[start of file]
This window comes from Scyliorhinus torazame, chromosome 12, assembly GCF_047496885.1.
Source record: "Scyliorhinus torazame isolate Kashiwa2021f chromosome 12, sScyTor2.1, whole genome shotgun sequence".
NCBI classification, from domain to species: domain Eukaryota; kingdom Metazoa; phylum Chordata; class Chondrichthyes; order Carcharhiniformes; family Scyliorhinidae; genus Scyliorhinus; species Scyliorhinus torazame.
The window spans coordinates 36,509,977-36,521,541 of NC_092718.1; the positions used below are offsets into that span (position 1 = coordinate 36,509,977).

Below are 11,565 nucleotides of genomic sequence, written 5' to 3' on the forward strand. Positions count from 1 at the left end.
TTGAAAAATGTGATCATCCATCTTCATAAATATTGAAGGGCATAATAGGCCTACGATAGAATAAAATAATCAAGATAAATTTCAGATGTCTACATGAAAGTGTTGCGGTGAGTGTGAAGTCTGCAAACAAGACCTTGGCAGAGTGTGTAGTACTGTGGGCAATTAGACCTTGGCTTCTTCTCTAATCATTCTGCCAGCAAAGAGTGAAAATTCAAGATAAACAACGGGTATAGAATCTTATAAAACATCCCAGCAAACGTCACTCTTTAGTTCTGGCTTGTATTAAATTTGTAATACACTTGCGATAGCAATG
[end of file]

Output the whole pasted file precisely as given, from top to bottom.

This window comes from Scyliorhinus torazame, chromosome 12, assembly GCF_047496885.1.
Source record: "Scyliorhinus torazame isolate Kashiwa2021f chromosome 12, sScyTor2.1, whole genome shotgun sequence".
NCBI classification, from domain to species: domain Eukaryota; kingdom Metazoa; phylum Chordata; class Chondrichthyes; order Carcharhiniformes; family Scyliorhinidae; genus Scyliorhinus; species Scyliorhinus torazame.
The window spans coordinates 36,509,977-36,521,541 of NC_092718.1; the positions used below are offsets into that span (position 1 = coordinate 36,509,977).

Below are 11,565 nucleotides of genomic sequence, written 5' to 3' on the forward strand. Positions count from 1 at the left end.
TTGAAAAATGTGATCATCCATCTTCATAAATATTGAAGGGCATAATAGGCCTACGATAGAATAAAATAATCAAGATAAATTTCAGATGTCTACATGAAAGTGTTGCGGTGAGTGTGAAGTCTGCAAACAAGACCTTGGCAGAGTGTGTAGTACTGTGGGCAATTAGACCTTGGCTTCTTCTCTAATCATTCTGCCAGCAAAGAGTGAAAATTCAAGATAAACAACGGGTATAGAATCTTATAAAACATCCCAGCAAACGTCACTCTTTAGTTCTGGCTTGTATTAAATTTGTAATACACTTGCGATAGCAATG